In an open, multicentre study, 104 patients with gastrointestinal complaints (gastritis, flatulence and mild intestinal spasms) were treated for 6 weeks with an oral chamomile extract (standardized for 0.05% alpha-bisabolol and 0.15% apigenin-7-glucoside), with 44.2% of subjects self-reporting symptom free.94

In a double-blind study, a herbal decoction (150 mL/day containing Matricaria chamomilla, Verbena officinalis, Glycyrrhiza glabra, Foeniculum vulgare and Melissa officinalis) was tested for seven days on 68 healthy infants with colic. 57% of the infants experienced relief compared to 26% in the placebo group.95

In another trial – prospective, double-blind and randomized – a preparation containing chamomile extract and pectin was tested on children aged 6 months to 5.5 years with uncomplicated diarrhea. The preparation reduced duration and severity of diarrhea significantly faster than the placebo.96

Whole extracts and isolated components demonstrate a dose-dependent antispasmodic effect in vitro.97 The major activity was related to (-)-α-bisabolol, the cis-spiroethers,98 and the flavonoids (in particular apigenin).99 Bisabolol oxides A and B, the essential oil, other flavonoids and the small amount of coumarins were less active in vitro.100

The mechanisms for chamomile antispasmodic activity are still unclear. However, at least one mechanism has been proposed: the inhibition of cAMP- and cGMP-phosphodiesterases by flavonoids.101

Chamomile also increases production of bile by the liver.102

Cymbopogon citratus (DC.) Stapf. — Poaceae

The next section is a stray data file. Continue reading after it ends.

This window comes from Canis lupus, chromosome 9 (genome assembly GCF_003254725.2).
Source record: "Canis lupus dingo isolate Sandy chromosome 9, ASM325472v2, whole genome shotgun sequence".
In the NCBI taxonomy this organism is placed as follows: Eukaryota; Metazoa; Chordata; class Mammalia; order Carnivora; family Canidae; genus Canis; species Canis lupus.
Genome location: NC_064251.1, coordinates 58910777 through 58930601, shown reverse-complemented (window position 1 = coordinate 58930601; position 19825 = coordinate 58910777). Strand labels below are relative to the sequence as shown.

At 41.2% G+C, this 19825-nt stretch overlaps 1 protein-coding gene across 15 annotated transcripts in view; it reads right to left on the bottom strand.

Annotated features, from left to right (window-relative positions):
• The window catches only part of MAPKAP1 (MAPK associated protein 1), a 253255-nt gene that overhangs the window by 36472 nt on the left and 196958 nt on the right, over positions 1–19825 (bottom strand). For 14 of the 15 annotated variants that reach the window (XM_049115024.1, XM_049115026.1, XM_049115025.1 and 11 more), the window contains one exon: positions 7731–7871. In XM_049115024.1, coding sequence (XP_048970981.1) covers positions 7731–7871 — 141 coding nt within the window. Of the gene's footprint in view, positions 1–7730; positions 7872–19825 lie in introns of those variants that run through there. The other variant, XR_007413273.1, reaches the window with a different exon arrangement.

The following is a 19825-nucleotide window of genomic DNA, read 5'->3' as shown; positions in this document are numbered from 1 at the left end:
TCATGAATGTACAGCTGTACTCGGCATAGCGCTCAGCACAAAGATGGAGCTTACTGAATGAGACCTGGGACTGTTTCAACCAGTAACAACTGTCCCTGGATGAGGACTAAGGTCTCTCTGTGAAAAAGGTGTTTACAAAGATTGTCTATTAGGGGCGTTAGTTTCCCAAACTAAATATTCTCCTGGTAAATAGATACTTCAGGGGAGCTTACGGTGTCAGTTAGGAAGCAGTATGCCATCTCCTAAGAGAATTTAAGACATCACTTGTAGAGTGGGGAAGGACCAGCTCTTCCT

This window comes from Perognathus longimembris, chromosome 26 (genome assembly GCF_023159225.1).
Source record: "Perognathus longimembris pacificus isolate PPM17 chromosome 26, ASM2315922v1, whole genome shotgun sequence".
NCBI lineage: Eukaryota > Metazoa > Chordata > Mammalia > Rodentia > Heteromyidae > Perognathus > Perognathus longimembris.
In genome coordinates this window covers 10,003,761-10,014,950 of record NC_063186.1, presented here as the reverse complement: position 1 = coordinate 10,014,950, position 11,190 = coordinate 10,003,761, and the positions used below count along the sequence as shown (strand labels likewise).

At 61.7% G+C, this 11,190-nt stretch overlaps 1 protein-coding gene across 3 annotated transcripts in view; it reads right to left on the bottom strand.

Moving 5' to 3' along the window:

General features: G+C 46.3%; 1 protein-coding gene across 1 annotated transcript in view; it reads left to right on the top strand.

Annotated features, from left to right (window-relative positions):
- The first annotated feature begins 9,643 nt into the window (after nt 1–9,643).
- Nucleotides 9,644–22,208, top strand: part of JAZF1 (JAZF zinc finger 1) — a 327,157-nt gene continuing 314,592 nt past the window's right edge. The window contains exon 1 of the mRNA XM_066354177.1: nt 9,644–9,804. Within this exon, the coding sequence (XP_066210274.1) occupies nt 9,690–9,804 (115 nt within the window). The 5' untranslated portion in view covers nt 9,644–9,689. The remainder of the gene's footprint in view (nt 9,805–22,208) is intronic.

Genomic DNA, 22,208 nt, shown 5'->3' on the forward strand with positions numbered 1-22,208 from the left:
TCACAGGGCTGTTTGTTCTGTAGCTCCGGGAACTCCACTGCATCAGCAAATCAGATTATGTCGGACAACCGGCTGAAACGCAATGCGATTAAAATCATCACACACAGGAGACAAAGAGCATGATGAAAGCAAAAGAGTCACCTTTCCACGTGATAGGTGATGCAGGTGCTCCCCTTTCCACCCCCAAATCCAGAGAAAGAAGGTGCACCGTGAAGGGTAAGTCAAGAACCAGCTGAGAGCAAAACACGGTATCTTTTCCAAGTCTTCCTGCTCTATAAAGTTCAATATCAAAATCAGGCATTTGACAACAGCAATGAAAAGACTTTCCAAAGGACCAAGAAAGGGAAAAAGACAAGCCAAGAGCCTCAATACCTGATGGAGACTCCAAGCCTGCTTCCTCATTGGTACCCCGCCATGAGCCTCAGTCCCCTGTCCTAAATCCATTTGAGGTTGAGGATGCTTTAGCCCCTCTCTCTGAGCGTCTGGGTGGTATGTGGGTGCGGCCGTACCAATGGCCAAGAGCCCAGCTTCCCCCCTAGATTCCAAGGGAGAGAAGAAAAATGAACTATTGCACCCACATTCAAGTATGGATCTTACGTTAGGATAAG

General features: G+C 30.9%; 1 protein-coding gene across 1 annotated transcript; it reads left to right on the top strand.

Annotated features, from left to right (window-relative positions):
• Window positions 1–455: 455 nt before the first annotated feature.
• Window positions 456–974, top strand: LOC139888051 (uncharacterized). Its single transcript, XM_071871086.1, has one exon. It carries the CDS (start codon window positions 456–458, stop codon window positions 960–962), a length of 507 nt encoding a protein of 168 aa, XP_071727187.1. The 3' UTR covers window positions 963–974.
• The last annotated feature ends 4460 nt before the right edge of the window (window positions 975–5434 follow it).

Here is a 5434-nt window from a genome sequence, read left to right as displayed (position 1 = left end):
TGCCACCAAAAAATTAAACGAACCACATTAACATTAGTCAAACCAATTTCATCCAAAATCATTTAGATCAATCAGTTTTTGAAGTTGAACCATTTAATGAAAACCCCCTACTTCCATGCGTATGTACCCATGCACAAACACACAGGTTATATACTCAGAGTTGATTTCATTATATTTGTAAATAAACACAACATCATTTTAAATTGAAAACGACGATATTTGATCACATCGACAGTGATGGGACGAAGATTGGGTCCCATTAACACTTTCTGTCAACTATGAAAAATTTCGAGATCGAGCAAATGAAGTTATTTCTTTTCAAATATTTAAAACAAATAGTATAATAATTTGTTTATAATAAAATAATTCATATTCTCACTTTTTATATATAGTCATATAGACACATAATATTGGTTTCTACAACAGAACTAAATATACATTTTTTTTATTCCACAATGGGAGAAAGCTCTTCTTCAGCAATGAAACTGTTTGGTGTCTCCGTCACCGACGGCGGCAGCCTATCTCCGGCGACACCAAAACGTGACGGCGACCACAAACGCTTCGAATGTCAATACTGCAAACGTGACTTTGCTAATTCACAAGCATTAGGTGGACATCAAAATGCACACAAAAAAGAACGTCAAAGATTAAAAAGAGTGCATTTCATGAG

An aromatic tropical grass, whose essential oil is characterized by the presence of citrals (up to 90%) and monoterpenes. It also contains triterpenoids and flavonoids. It has been traditionally deemed a carminative, a light sedative, an analgesic, an antiemetic and an antispasmodic.103

It is most frequently used as a remedy for gastrointestinal disorders, in particular stomachache, acids indigestion, abdominal cramps, diarrhea, and dyspepsia.104

There are, however, no clinical data available, and only a few experimental data showing that di essential oil is strongly antispasmodic and carminative.105

Aloysia citrodora Palau — Verbenaceae

Used in Latin America, USA and Europe as an aromatic ingredient in fruit salads, jams, cold drinks or as an infusion.106 The plant is rich in an essential oil dominated by citrals. It also contains flavonoids, phenolic acids and tannins.107

Various authors report its digestive,108 spasmolytic,109 stomachic,110 and carminative activity,111 and it has been used for gastrointestinal and spasmodic disorders, e.g. flatulence, dyspepsia, colic, nausea, etc.112

There are, however, no clinical data in support of these claims, but there are some experimental data.

The essential oil and many of its components are aperitive, analgesic/antinociceptive, and antispasmodic.113 . Cineole and borneol are choleretics and secretagogues.114

Chlorogenic acids could act synergistically with the essential oil as digestives, and vitexin shows an antispasmodic activity.115

Caceres reports of a clinical study (impossible to track down) which allegedly shows a positive effect of the plant on inappetence, slow digestion, gastralgy and emesis.116

Illicium verum, Hook. f. — Illiciaceae and Pimpinella anisum L. — Apiaceae

Both popular aromatic remedies: the first in China, where it is a component of the very famous five spice powder, together with cinnamon/cassia, cloves, fennel and Sichuan pepper; and the second in Europe and North America. Both are used quite often in food recipes (Star Anise in garam masala spice blends and the rice dish biriyani, and Aniseed in many flavored drinks)

These two fruits are deemed carminative and stomachic and they are taken internally in the treatment of abdominal pain and digestive disturbances. They are often included in remedies for indigestion, and they are believed to be effective for children’s digestive upsets, including colic pain.117 Some people chew the fruits after meals for better digestion. The essential oils are used as a stimulant, stomachic, carminative.